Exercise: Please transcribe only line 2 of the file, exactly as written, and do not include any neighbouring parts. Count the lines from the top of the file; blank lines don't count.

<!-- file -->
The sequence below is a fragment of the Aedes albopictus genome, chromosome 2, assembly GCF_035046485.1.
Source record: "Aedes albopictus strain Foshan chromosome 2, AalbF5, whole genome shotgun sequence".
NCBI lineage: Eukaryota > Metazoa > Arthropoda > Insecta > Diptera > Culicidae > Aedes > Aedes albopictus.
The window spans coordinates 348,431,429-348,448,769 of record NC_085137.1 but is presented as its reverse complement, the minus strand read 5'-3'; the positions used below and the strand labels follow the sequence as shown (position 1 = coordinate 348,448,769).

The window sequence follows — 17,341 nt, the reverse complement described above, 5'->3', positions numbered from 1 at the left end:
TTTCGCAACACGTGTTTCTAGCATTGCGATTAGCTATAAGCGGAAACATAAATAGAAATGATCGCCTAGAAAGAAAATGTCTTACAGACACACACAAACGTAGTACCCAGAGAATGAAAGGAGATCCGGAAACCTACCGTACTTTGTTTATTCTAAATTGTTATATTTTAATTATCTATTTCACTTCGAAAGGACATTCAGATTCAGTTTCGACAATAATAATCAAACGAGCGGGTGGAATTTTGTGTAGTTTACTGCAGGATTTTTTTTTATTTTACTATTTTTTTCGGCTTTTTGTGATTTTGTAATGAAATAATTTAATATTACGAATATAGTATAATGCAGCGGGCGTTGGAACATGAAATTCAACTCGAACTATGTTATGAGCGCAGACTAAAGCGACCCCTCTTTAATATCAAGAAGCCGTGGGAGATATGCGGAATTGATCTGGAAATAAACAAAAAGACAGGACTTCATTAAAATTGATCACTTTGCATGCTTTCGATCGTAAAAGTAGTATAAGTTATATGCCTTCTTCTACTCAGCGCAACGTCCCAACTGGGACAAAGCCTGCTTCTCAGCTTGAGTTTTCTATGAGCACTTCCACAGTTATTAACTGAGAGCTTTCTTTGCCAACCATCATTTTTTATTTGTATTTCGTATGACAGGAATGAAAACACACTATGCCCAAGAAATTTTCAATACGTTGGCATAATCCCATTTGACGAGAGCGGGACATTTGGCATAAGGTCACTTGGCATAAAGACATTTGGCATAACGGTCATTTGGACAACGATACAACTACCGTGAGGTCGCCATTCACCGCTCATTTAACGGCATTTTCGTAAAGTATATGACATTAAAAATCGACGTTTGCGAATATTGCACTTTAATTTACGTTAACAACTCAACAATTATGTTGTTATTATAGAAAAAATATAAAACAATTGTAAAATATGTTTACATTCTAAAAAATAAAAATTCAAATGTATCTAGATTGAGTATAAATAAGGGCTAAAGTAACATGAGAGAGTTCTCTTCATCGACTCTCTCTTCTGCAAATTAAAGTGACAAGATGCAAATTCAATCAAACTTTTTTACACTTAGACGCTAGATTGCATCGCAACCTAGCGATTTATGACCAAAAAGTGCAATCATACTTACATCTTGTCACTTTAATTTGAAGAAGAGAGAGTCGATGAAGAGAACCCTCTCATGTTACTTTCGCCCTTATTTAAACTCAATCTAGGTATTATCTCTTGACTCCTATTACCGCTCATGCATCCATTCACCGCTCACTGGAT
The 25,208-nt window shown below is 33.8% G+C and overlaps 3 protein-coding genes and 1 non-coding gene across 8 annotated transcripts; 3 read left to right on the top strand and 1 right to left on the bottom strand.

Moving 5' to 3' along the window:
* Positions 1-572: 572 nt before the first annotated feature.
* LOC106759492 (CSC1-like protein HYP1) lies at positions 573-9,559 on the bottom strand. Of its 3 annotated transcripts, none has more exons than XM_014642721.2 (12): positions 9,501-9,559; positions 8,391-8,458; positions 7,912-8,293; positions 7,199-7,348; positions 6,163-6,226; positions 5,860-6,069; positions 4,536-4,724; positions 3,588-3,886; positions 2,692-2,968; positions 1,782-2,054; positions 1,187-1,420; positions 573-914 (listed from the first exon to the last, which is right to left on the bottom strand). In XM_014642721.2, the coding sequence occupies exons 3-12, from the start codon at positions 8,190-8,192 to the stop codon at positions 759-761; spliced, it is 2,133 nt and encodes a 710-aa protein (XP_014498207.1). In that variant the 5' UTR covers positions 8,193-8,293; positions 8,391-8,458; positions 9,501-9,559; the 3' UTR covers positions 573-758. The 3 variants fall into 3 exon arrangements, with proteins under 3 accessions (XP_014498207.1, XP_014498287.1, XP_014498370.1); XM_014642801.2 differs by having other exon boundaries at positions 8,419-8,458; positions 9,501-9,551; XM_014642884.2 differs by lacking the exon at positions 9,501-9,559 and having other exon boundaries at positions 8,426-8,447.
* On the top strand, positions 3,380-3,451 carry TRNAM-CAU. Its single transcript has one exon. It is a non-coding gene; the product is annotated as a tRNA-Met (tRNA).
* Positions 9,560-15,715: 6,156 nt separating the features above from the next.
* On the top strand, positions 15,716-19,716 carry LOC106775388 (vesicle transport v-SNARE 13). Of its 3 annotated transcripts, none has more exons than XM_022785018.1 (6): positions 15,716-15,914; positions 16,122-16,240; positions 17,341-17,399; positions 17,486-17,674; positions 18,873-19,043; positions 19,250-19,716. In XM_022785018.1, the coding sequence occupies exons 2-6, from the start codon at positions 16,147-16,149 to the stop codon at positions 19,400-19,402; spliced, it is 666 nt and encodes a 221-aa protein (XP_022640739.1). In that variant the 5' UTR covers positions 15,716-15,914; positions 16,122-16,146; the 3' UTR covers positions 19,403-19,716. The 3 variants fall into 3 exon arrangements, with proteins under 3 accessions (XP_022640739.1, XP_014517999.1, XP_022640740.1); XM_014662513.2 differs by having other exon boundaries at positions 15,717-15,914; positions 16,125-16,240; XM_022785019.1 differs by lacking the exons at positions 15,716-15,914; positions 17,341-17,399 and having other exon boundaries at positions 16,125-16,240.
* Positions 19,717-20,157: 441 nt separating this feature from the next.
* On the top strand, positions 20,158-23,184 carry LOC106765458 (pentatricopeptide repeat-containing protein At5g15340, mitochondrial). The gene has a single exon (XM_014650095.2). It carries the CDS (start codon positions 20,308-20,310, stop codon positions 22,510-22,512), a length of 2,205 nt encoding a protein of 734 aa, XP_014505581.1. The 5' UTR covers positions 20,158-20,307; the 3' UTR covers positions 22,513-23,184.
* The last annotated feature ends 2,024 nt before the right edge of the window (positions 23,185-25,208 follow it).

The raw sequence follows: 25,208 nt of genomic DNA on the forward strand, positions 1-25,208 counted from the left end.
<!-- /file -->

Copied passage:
Source record: "Aedes albopictus strain Foshan chromosome 2, AalbF5, whole genome shotgun sequence".